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Black Women in America: An Historical Encyclopedia.

Last year was the year of the black woman. Terry McMillan sealed a $2.64 million paperback book deal for Waiting to Exhale; Carol Moseley Braun strode onto Capitol Hill as a senator and Mee C. Jemison became the first black woman to travel into space, And taking each event down line-by-line is historian Darlene Clark Hine, who trumpets the legacy of black female achievement with Black Women in America: An Historical Encyclopedia.

In a day when Aunt Jemima still grins from the cover of a pancake box, Hine's encyclopedia is an overdue tribute. This is not to say that black female achievement has not been documented before (Jessie Carney Smith's Epic Lives: One Hundred Black Women Who Made A Difference is certainly in the running), but this well-researched tome could be the most comprehensive work on the contributions of black women to American life and culture.

Black Women in America is not an academic reference book, but rather a series of essays about women - from 17th-century slaves to contemporary figures - who overcame adversity and worked to change their world. The hefty two volumes boast 450 photographs and 804 entries, 641 of which are individual biographies of black women; the remaining 163 entries cover broad topics such as slavery, religion, civil rights, law and education, as well as organizations that played a central role in the history of black women. Also included are entries on four black men - W.E.B. Du Bois, Frederick Douglass, Booker T. Washington and Marcus Garvey - and their ideas about and involvement with black women.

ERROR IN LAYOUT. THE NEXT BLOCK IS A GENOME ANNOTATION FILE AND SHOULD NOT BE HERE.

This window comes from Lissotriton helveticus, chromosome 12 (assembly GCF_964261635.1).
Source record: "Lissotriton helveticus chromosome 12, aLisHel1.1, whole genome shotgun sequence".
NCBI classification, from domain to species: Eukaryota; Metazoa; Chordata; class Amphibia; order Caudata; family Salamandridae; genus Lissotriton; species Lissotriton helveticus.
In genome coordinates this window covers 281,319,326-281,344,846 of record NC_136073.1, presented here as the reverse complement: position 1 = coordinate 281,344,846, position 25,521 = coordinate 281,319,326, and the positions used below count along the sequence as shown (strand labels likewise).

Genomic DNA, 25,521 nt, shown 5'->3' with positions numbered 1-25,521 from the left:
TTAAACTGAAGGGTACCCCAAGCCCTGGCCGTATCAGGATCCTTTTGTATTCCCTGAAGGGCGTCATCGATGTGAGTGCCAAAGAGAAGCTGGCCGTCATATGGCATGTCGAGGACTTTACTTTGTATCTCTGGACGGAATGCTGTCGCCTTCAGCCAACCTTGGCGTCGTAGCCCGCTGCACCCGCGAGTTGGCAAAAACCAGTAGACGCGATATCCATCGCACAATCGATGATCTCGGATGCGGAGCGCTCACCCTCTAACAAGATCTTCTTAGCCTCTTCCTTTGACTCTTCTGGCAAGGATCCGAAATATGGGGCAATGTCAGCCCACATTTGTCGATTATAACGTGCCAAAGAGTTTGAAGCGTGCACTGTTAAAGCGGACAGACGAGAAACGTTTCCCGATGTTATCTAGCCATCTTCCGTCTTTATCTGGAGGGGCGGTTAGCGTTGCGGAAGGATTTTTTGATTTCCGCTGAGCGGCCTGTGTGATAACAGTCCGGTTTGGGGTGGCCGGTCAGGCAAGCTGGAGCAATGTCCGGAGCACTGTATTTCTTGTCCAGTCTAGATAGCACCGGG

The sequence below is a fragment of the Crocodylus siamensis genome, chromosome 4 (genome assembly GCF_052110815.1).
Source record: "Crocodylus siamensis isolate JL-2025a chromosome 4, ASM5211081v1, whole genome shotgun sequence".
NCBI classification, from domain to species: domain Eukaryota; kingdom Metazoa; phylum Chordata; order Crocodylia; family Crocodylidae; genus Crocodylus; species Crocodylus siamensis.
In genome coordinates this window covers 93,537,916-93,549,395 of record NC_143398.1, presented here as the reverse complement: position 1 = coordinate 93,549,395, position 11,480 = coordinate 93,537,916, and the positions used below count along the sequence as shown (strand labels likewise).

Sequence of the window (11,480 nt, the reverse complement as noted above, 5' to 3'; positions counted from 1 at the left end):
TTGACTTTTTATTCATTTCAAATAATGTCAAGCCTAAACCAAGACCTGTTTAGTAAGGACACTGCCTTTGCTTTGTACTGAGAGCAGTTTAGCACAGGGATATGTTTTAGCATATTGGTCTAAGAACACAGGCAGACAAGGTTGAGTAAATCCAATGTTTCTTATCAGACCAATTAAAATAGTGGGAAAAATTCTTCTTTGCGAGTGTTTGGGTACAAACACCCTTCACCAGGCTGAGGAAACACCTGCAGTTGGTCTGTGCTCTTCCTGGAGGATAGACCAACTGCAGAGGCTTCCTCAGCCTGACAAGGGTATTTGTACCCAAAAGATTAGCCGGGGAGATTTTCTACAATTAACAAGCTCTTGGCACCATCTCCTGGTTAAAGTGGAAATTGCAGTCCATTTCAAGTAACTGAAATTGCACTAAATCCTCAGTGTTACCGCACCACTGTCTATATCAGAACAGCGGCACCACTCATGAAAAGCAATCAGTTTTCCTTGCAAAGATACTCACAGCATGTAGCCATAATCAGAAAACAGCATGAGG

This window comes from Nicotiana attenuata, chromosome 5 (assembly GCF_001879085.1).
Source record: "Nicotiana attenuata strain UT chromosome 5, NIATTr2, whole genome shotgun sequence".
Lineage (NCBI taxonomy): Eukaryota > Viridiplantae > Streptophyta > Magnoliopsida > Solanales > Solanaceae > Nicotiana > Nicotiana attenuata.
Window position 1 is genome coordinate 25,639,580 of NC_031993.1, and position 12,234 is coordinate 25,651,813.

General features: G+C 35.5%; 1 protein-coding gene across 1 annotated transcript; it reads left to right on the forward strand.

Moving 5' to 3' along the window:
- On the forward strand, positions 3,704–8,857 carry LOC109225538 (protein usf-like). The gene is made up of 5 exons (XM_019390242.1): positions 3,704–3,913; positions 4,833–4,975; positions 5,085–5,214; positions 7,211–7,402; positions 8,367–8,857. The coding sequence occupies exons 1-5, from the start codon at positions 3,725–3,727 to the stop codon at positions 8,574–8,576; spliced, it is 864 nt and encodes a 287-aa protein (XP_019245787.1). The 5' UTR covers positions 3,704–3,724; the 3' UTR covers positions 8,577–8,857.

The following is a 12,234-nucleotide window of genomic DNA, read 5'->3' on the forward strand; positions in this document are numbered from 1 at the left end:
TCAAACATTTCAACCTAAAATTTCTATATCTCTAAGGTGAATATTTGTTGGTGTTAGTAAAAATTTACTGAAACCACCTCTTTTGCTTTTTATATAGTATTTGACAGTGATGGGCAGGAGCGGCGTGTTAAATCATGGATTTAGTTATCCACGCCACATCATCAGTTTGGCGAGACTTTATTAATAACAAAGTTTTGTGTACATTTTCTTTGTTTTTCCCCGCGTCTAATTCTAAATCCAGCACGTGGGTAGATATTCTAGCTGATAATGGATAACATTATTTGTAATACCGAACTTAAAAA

When approached about putting together an encyclopedia on black women, Hine's initial response was skeptical. However, after some preliminary digging, she discovered "a whole new world," where the atrocities against and accomplishments of black women loomed large.

For instance, between 1918 and 1927, 11 black women were lynched, three of whom were pregnant. Tituba, a 17th century slave, was indicted for witchcraft during the Salem witch trials. During the Civil War, Susie Baker King Taylor learned to handle a musket and stayed with her regiment through a major injury. The Housewives' League of Detroit, which sprouted during the Great Depression, pledged "to support black business, buy black products, patronize black professionals and keep black money in the black community."

Black Women in America is a must to buy, read and cherish. That way, you can experience the year of the black woman over and over again.
COPYRIGHT 1993 Earl G. Graves Publishing Co., Inc.
No portion of this article can be reproduced without the express written permission from the copyright holder.
Copyright 1993, Gale Group. All rights reserved. Gale Group is a Thomson Corporation Company.

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Author:Padgett, Tania
Publication:Black Enterprise
Article Type:Book Review
Date:Nov 1, 1993
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